The Holy Maid of Wales: Visions, Imposture and Catholicism in Elizabethan Britain
English Historical Review
Oxford University Press
MetadataShow full item record
Walsham, A. (2016). The Holy Maid of Wales: Visions, Imposture and Catholicism in Elizabethan Britain. English Historical Review https://doi.org/10.17863/CAM.4639
This article explores the case of Elizabeth Orton of Overton in Flintshire, a young girl who experienced two ecstatic visions in February and March 1581 and was later exposed as a fraud. First, it uses this intriguing incident to illuminate the precarious stability of the Elizabethan polity at a moment of acute political crisis, when the fate of the Reformation itself seemed to be balanced on a knife edge. It contends that religious developments in north Wales and the Marches were far more significant than has previously been recognised and investigates how far it was inflected by Welsh patriotism. Secondly, it focuses attention on the rhetorical strategies by which Elizabeth Orton was discredited – on the modes of argument that were utilised in the ensuing contest about her own authenticity and about the truth of the Catholic religion. Setting aside the question of whether or not she was guilty of faking her trances and revelations, it suggests that the incident sheds fresh light on the nature and evolution of the entangled concepts of the imposture, hypocrisy and fraud. It shows how anxiety about the status and source of Elizabeth’s ecstatic experiences converged with intense concern about a second species of deceit and dissimulation: religious conformity.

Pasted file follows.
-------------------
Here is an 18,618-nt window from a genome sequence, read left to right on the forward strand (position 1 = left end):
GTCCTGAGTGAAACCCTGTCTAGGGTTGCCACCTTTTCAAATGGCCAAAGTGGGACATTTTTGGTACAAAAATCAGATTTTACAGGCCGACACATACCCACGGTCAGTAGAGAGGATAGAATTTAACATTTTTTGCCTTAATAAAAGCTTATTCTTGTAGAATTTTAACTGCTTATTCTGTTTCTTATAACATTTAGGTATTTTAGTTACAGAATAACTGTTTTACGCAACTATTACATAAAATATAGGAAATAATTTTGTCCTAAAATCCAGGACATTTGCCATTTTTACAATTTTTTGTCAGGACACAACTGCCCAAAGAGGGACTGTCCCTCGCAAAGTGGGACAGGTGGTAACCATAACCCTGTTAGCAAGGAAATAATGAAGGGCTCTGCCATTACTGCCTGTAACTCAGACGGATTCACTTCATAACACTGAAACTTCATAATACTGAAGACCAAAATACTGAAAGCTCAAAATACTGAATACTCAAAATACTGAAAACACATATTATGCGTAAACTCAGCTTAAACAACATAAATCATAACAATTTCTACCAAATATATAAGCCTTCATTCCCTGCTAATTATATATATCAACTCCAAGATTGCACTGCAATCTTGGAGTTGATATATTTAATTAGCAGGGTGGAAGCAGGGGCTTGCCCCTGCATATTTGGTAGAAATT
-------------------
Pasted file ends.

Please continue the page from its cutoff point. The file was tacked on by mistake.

This record's DOI: https://doi.org/10.17863/CAM.4639
This record's URL: https://www.repository.cam.ac.uk/handle/1810/260405